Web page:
Side Effects

As with any drug, medications for gout have varying degrees of side effects. Depending on the drug, these can include things like:-

  • heartburn
  • nausea
  • vomiting
  • upset stomach
  • bloating / gas
  • stomach cramps
  • diarrhea
  • constipation
  • fluid retention
  • headache
  • dizziness
  • drowsiness
  • insomnia
  • blurred vision
  • loss of appetite
  • tinnitus (ringing in the ears)
  • mood swings
  • muscle weakness
  • slurred speech
  • numbness
  • tingling
  • rashes
  • balance problems
  • fever
  • chest pain
  • shortness of breath
  • poor wound healing
  • high blood pressure

This list is not complete but does give a good idea of the range of negative side effects that gout drugs can have. The actual side effects for a particular gout drug will be listed in the fact sheet inside the packaging.

Your doctor will be able to advise you on the most appropriate drug for your particular case, taking into consideration your medical history and any other medications you may be taking.

Diet and Gout

As well as prescribing medication, your doctor will normally advise you to change to a low purine diet…

Foods don’t all contain the same levels of purines; some have relatively low, some medium and some high concentrations.

The highest concentrations of purines are generally found in high protein food such as red meat, fish and shellfish, with particularly high levels in organ meat such as liver, kidneys, heart, and brains.

So your doctor will probably tell you to concentrate on avoiding or reducing your intake of foods such as:-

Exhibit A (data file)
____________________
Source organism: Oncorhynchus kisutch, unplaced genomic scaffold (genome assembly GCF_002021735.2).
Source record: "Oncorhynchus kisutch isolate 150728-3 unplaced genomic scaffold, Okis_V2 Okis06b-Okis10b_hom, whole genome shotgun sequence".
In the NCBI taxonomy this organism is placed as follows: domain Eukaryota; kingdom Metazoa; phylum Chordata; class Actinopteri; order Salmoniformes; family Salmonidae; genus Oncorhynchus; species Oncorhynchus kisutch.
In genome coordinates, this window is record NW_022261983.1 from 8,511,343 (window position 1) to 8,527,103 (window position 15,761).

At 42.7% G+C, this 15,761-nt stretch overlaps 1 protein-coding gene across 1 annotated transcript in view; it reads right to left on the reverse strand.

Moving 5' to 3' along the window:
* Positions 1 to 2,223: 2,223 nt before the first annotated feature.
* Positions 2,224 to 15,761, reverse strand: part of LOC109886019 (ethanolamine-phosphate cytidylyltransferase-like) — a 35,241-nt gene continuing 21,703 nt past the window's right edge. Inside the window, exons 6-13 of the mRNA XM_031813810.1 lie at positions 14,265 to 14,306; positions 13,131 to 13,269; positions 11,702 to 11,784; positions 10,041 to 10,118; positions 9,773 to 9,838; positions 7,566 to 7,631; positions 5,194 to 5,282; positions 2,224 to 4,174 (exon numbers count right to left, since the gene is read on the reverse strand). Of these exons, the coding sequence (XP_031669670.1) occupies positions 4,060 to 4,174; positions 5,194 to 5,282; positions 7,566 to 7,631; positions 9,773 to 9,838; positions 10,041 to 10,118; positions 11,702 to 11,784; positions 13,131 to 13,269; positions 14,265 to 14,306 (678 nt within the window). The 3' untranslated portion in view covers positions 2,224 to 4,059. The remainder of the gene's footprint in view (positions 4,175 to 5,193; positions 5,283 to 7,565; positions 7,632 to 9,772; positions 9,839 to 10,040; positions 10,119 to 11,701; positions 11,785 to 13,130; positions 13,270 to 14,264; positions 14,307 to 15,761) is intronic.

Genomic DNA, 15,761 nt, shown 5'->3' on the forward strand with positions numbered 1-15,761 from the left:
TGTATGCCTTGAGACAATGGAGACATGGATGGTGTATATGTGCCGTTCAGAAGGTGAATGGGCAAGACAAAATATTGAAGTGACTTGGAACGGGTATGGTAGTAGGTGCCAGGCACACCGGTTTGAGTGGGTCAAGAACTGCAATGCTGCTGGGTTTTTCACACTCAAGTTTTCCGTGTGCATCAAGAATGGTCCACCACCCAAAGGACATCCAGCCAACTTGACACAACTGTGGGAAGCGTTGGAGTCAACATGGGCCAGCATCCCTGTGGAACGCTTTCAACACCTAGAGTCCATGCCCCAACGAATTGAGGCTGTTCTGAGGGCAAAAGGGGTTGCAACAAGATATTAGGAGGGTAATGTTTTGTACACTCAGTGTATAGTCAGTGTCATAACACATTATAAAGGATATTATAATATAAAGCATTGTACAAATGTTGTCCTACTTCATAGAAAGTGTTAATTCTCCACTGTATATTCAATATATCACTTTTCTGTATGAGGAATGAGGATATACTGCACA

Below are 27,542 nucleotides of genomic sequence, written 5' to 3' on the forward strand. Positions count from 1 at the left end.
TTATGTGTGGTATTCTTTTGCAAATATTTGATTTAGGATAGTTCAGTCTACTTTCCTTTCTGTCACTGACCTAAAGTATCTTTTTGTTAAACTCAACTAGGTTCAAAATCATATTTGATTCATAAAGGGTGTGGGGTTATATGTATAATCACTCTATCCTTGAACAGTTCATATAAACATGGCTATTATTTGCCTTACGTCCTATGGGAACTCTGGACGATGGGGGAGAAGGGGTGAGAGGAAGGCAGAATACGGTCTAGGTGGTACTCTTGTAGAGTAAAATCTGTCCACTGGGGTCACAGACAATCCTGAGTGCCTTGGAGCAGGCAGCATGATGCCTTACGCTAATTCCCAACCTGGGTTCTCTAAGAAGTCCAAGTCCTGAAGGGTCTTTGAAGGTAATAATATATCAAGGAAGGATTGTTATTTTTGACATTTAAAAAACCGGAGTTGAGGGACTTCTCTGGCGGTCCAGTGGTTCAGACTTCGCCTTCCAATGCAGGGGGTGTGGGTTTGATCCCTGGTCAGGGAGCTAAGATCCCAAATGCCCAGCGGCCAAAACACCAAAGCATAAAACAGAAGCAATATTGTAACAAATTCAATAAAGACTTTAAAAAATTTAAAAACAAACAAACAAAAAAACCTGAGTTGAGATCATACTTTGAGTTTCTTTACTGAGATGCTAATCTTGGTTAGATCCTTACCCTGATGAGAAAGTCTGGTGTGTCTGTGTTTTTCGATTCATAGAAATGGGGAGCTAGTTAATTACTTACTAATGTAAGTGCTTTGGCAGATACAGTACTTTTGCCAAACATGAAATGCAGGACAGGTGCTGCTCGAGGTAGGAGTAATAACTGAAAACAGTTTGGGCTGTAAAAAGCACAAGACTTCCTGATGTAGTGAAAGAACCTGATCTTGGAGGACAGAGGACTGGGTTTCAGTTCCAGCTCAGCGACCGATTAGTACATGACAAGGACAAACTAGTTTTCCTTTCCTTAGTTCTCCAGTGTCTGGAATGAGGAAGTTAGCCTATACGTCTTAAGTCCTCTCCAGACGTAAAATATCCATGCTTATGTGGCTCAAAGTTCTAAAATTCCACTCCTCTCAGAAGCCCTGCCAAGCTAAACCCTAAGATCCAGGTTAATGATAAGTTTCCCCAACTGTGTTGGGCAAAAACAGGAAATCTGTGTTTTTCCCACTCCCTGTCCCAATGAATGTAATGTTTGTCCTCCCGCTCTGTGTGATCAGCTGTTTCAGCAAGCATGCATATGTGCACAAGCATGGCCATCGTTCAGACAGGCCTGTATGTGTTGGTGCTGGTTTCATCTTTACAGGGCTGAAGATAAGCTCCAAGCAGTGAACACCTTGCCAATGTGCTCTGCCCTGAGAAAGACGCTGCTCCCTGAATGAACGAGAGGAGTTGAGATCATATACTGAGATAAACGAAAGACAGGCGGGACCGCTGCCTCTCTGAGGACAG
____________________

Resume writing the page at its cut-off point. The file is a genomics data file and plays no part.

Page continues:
• organ meat
  • game
  • fatty red meat
  • mincemeat
  • meat extracts
  • broth / gravy / consomm√©
  • sweetbreads
  • poultry
  • fish
  • shellfish
  • roe

But purines also exist in vegetables at varying concentrations. So your doctor may also advise you to reduce or avoid those with the highest levels of purines. These are typically:-

  • mushrooms
  • cauliflower
  • asparagus
  • lentils
  • spinach

Finally, they will definitely advise you to avoid alcohol, especially beer, which has been proved to be a major trigger for gout.

And don’t forget fructose and HFCS.

A sensible low purine diet should contain…

  • vegetables, especially dark green leafy vegetables (but not those above).
  • fruit, especially cherries, strawberries, blueberries, and pineapple.
  • low-fat dairy produce.
  • foods high in vitamin C, e.g., oranges, red cabbage, red bell peppers, potatoes.
  • essential fatty acids like, flaxseed, sunflower seeds, pumpkin seeds, walnuts, etc.
  • complex carbohydrates such as cereals, pasta, rice, vegetables, fruit, etc.

Are There Other Health Risks Associated with Gout?

It has been known for some time that frequently recurring gout can cause permanent joint damage and kidney stones. But more recently it has been discovered that high uric acid can lead to many more serious health problems, even death…

A recent University of Maryland study suggested that kidney disease, kidney failure, diabetes, stroke, heart disease and increased risk of death, was linked to hyperuricemia.

In 1997, researchers at the University of Kuopio, Finland, linked high levels of uric acid to increased risk of non-fatal and fatal stroke.

In the same year, researchers at John Hopkins found that high uric acid was linked to mini strokes that, although hardly noticeable, could lead to mental decline in aging adults.

So, not only is it important to get rid of the excruciating pain of a gout attack, it’s absolutely vital to do everything in your power to prevent recurring gout.

Click here for how to get gout relief in as little as 2 hours AND prevent the future gout attacks that can seriously damage your health.